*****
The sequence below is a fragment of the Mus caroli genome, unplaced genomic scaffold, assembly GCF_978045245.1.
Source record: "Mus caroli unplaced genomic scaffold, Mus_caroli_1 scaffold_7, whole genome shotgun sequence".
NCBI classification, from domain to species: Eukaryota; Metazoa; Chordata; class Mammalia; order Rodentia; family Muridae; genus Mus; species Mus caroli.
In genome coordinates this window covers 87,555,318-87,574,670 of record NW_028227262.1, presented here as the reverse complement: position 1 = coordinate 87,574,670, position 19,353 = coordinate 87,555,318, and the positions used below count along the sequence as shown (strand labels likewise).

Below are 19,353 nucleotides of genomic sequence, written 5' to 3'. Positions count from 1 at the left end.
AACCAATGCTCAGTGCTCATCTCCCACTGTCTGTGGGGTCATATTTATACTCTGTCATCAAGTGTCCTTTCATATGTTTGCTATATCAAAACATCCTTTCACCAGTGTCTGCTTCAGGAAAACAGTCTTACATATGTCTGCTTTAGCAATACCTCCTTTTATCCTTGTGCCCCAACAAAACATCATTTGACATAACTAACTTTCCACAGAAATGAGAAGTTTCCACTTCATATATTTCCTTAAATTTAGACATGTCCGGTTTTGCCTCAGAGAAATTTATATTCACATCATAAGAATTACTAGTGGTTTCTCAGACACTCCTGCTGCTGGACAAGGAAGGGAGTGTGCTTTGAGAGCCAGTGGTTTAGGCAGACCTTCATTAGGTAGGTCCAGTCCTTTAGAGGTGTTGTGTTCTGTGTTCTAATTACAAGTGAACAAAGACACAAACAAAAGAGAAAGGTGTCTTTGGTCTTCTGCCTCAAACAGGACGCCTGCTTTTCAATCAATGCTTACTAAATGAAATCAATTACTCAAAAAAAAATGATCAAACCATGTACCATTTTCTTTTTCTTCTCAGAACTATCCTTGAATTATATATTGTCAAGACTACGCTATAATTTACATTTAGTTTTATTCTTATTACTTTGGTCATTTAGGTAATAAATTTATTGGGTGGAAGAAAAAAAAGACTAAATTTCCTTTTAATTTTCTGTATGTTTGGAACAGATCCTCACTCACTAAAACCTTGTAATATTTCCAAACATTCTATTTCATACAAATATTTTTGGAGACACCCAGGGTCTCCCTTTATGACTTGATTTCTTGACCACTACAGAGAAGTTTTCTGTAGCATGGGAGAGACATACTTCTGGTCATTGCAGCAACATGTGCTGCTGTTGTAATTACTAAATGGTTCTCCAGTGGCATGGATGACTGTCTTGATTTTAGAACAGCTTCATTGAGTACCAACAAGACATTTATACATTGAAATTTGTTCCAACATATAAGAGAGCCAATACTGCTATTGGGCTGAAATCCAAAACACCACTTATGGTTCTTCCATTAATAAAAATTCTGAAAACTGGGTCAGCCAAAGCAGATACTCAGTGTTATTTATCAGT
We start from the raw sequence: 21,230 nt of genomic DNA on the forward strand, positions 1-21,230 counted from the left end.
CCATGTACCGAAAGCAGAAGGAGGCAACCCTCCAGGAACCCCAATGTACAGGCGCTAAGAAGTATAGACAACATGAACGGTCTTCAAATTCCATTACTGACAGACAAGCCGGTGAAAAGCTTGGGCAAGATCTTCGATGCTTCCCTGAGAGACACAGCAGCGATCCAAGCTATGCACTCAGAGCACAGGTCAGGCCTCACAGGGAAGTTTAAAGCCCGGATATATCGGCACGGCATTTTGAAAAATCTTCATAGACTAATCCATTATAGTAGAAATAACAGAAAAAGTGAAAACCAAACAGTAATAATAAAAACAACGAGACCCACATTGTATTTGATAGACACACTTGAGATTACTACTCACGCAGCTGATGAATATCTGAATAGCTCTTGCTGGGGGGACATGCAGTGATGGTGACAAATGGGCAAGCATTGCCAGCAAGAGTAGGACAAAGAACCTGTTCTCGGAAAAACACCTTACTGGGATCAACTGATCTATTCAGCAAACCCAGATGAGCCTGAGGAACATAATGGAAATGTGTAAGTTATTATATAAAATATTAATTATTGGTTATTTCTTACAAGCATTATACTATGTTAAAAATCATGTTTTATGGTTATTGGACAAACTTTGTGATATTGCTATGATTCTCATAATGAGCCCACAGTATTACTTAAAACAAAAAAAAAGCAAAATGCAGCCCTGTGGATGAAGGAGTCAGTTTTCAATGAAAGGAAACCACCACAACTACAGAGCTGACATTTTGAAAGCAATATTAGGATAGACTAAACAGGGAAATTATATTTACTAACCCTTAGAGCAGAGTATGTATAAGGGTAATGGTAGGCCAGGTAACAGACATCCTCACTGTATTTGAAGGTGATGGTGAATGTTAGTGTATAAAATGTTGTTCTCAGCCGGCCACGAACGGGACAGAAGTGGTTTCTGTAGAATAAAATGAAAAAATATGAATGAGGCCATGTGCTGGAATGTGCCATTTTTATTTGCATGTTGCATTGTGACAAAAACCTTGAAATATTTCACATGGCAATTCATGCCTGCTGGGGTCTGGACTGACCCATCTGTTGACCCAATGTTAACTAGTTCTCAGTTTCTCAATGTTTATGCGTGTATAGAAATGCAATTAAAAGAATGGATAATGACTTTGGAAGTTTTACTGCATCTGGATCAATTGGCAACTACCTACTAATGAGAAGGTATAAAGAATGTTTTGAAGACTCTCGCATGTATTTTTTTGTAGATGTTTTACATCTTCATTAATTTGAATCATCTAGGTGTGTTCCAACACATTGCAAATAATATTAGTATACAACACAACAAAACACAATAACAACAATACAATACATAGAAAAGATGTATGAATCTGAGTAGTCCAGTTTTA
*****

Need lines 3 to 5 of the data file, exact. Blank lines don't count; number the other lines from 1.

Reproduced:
NCBI classification, from domain to species: Eukaryota; Metazoa; Chordata; class Mammalia; order Rodentia; family Muridae; genus Mus; species Mus caroli.
In genome coordinates this window covers 87,555,318-87,574,670 of record NW_028227262.1, presented here as the reverse complement: position 1 = coordinate 87,574,670, position 19,353 = coordinate 87,555,318, and the positions used below count along the sequence as shown (strand labels likewise).

Below are 19,353 nucleotides of genomic sequence, written 5' to 3'. Positions count from 1 at the left end.